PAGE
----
For the marketing programs and the related projects approved at the capacity review 440, the management module 270 may, at operation 450, initiate and facilitate implementation of the projects including using the feedback received from the capacity reviewers to finalize the project definitions and recording assigning of resources (e.g., task owners and budget) to the final marketing program and projects. The results of the implementation of the projects may include creative deliverables that, at operation 460, may be transferred to various delivery mechanisms.

FIG. 5 is a high-level block diagram illustrating an example embodiment of a network-based marketing planning and development system 500, having a client-server architecture for facilitating review and management of marketing program proposals. A marketing planning platform, in the example form of a network-based marketing management system 502, provides server-side functionality, via a network 580 (e.g., the Internet) to one or more clients. FIG. 5 illustrates, for example, a Web client 506 (e.g., a browser, such as the INTERNET EXPLORER browser developed by MICROSOFT CORPORATION of Redmond, Wash.), and a programmatic client 508 executing on respective client machines 510 and 512.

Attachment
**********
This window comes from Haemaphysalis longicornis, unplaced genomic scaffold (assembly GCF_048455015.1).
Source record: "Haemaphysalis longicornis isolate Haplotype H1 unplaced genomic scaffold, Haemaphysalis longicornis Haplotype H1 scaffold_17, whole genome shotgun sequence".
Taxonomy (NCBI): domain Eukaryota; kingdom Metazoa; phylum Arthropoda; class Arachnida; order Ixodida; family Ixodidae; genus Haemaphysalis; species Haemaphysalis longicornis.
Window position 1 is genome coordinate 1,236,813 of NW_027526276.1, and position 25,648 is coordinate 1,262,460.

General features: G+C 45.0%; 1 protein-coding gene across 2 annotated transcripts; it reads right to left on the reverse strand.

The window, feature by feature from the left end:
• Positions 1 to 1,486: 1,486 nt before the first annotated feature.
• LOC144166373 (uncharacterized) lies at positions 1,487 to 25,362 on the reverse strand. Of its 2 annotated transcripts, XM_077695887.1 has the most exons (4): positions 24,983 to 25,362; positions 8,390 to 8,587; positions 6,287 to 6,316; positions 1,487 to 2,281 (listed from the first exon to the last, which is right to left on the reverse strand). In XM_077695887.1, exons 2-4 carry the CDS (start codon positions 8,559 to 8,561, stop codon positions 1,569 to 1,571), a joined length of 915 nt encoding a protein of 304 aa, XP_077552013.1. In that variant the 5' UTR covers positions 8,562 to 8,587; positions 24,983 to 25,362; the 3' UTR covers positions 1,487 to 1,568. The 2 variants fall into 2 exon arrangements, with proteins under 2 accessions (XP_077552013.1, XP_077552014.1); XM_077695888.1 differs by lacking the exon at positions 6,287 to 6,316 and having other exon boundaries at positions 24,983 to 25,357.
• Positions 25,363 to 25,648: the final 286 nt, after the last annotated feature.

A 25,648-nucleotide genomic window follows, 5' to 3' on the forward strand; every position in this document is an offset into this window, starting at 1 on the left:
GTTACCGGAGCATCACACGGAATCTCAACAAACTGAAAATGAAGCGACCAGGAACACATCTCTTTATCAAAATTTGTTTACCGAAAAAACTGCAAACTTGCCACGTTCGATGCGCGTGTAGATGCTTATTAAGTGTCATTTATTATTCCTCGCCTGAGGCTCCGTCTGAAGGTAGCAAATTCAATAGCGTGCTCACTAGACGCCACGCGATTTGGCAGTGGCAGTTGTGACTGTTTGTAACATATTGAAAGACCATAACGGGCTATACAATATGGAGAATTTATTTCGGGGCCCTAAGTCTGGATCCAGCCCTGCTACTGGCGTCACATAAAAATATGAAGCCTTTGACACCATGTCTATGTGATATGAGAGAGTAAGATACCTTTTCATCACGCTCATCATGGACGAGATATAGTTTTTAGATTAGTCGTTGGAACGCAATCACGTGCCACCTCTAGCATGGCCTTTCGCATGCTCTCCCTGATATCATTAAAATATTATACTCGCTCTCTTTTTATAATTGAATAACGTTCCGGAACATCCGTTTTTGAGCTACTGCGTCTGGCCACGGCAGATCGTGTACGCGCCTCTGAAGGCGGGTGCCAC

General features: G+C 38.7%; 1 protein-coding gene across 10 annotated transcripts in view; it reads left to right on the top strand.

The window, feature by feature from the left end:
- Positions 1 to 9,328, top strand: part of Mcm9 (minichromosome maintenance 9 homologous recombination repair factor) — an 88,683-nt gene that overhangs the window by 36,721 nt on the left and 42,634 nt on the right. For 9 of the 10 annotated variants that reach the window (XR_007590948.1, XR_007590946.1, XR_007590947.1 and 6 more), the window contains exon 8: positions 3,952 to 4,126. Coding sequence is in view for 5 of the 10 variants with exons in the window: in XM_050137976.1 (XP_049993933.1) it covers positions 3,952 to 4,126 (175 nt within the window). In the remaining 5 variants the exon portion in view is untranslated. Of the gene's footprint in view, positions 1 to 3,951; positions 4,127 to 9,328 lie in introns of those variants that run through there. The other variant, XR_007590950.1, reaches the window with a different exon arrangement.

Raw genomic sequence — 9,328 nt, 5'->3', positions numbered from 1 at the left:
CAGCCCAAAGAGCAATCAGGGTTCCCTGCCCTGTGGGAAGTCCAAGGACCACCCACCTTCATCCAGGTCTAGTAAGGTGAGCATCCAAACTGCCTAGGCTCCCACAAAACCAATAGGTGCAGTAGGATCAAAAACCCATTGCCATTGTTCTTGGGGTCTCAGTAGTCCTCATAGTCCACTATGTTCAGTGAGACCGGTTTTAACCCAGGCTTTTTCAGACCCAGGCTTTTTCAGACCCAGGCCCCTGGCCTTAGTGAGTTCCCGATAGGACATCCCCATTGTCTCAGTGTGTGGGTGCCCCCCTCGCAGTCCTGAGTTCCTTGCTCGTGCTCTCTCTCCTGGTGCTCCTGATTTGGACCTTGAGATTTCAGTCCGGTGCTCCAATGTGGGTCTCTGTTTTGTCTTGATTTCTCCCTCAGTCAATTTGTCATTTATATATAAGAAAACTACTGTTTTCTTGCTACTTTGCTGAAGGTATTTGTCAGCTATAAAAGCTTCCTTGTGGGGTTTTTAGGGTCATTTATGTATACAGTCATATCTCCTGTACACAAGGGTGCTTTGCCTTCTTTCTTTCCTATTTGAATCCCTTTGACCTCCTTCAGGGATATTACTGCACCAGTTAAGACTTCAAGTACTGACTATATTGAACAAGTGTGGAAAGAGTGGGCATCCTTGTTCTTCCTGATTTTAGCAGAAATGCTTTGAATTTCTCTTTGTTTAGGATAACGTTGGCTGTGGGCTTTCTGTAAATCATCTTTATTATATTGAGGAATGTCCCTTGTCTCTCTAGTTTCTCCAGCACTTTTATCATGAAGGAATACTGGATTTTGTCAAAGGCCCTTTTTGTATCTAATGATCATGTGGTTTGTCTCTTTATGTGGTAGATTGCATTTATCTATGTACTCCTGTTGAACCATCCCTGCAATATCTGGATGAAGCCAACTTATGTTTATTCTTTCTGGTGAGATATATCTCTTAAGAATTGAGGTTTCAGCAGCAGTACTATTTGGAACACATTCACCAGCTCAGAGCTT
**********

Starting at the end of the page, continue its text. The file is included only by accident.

Turning to the network-based marketing management system 502, an Application Program Interface (API) server 514 and a Web server 516 are coupled to, and provide programmatic and Web interfaces respectively to, one or more application servers 518. The application servers 518 host one or more management applications 520 and review applications 522. The application servers 518 are, in turn, shown to be coupled to one or more database servers 524 that facilitate access to one or more databases 526.